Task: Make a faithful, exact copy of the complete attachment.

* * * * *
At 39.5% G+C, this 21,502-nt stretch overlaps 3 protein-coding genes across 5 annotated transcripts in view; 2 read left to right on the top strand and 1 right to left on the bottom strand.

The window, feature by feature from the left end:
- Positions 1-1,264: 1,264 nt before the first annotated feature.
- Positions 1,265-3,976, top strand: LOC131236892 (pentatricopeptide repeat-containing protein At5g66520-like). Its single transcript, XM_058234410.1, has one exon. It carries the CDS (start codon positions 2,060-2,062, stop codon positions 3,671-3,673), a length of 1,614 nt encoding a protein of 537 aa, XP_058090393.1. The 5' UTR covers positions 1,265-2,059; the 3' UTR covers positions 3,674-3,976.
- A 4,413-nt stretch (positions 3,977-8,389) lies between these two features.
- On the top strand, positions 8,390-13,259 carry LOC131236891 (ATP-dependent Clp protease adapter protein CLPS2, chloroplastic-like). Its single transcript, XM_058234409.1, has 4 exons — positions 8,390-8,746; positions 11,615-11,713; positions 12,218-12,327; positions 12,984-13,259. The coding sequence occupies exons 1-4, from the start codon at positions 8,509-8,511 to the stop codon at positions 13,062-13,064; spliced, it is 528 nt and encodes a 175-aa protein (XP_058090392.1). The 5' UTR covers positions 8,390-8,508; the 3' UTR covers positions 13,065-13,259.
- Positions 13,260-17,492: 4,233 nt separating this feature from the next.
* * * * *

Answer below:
At 39.5% G+C, this 21,502-nt stretch overlaps 3 protein-coding genes across 5 annotated transcripts in view; 2 read left to right on the top strand and 1 right to left on the bottom strand.

The window, feature by feature from the left end:
- Positions 1-1,264: 1,264 nt before the first annotated feature.
- Positions 1,265-3,976, top strand: LOC131236892 (pentatricopeptide repeat-containing protein At5g66520-like). Its single transcript, XM_058234410.1, has one exon. It carries the CDS (start codon positions 2,060-2,062, stop codon positions 3,671-3,673), a length of 1,614 nt encoding a protein of 537 aa, XP_058090393.1. The 5' UTR covers positions 1,265-2,059; the 3' UTR covers positions 3,674-3,976.
- A 4,413-nt stretch (positions 3,977-8,389) lies between these two features.
- On the top strand, positions 8,390-13,259 carry LOC131236891 (ATP-dependent Clp protease adapter protein CLPS2, chloroplastic-like). Its single transcript, XM_058234409.1, has 4 exons — positions 8,390-8,746; positions 11,615-11,713; positions 12,218-12,327; positions 12,984-13,259. The coding sequence occupies exons 1-4, from the start codon at positions 8,509-8,511 to the stop codon at positions 13,062-13,064; spliced, it is 528 nt and encodes a 175-aa protein (XP_058090392.1). The 5' UTR covers positions 8,390-8,508; the 3' UTR covers positions 13,065-13,259.
- Positions 13,260-17,492: 4,233 nt separating this feature from the next.